Her best friend Amina (Wendy Maples) is teachers pet and is being groomed as the next lead in the new play. Jones is by far the most graceful and quite stunning in her every move but as we watch her, unless you have the confidence and will to push ahead, you stay at number two. Amina has IT and pushes past everyone else in her determination to get it. Maples plays it low keyed but decidedly unwavering.
|Joy Yvonne Jones and Wendy Maples|
Zuzu’s mom (Sarah Karpicus plays all the mom’s) is her teacher and not so gentle on her daughter, but Luke (Eddie Yaroch) says ‘I’m a genius dancer, but he’s lying because he’s in love with me.’ So Jone's thirteen -year old –mind continues with self-doubts and as one looking for approval, Jones plays it to the hilt.
Ashlee, ‘if I get a dog it’s gonna be a wolf dog’, (Andréa Agosto) has by far has the standout monologue, confirming that all she denied about herself in the past was rubbish and now she’s going forward with confidence admitting she’s ready to go out there, show the world how good and assured she really is. Agosto, who has been seen in several Moxie productions, gives a Brava performance.
Farah Dinga’s Connie is shy but competitive and yearns for the lead as Gandhi. What she gets is not exactly what she prayed for. Sandra Ruiz’s Sofia is consumed with her sexuality and body parts and Yaroch’s Luke is the only guy in the group and somewhat of a mama’s boy. He is considered one of the girls as far as the rest are concerned but does a back turn when asked if he was circumcised. Yes, the questions go off in many directions.
Li-Anne Rowswell plays Maeve with a trusting naiveté and childlike attitude and a passion for saving wolves. Wendy Maples Amina, and Joy Yvonne Jones’ Zuzu have their moments as ‘best’ friends, but the competition strains that friendship.
Scott’s Dance Teacher Pat is one of those personality roles that one compliments the other. Neither is far from the truth, Outside, the male dominated character in the play whose only interest is in perfecting the dancers, Scott delivers in spades.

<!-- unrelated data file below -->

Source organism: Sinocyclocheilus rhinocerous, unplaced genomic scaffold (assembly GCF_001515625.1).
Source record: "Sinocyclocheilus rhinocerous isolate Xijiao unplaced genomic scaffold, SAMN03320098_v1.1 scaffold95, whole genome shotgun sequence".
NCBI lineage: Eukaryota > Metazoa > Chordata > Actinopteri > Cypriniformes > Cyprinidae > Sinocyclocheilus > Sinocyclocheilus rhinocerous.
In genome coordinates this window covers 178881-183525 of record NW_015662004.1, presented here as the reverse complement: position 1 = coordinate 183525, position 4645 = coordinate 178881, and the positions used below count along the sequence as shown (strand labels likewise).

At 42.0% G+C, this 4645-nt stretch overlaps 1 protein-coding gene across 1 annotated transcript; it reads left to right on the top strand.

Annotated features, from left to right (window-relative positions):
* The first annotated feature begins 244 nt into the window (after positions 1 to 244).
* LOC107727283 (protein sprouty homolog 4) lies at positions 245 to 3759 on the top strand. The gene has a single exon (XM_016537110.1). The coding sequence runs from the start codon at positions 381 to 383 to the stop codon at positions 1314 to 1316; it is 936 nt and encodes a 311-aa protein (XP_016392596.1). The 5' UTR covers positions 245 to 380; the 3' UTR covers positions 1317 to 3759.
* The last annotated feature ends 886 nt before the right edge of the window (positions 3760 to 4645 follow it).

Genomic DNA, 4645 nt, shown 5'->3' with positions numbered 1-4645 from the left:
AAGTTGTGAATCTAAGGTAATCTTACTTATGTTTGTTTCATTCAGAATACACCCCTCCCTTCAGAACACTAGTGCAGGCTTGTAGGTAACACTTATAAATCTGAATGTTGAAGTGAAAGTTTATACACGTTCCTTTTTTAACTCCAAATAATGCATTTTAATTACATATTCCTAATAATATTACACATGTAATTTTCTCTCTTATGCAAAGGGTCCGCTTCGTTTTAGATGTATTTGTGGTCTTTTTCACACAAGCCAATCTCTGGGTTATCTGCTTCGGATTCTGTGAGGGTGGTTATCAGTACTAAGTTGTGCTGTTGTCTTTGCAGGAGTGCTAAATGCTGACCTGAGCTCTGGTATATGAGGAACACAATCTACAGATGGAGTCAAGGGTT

Writing about pre-teens in this day in age is quite different than it would have been in my day. One of the earliest plays I saw while on a visit to New York was Lillian Hellman's 1934 "The Children's Hour". The young girls in that play were a nasty lot, but everything in the plot was through implication. I can’t ever recall the language here (“pussy”) that would ever pass muster in my circle of friends without turning bright red. But then again I can’t imagine a president Roosevelt, Truman or Eisenhower using that language either.
|(l to r) Eddie Yaroch, Joy Yvonne Jones, Daren Scott, Sarah Karpicus Violet, Farah Dinga, (center) Andrea Agosto, Li-Anne Rowswell and Sandra Ruiz|
Taking the piece as a whole and detailing each girl’s inner most desires and thoughts is a true test of knowing from whence the playwright comes. It’s an interesting study; one that will be at the forefront of my 11 year old grandson’s development as he enters his teens.
Having three girls in the household with two years separating them always baffled my late husband as most of the drama in the play was played out in our household throughout their tween, teen and entering adulthood years.
Credit Reiko Ries set design with the mirrored background moveable panels, Kate Bishop costumes (you had to love those sailor suits in the beginning), and Lily Voon, the sound design.
Once again Moxie Theatre has tipped the scales in bringing diverse and exciting theatre to our little playground in Rolando. It’s a trip worth taking. If you take an offspring it’s well advised to take someone a bit older than those in the troupe of dancers.
See you at the theatre.
Dates: Through Sept. 15th
Organization: Moxie Theatre
Production Type: Comedy
Where: 6663 El Cajon Blvd. Suite N San Diego, Ca. 92115
Ticket Prices: Start at $20.00
Photo: Daren Scott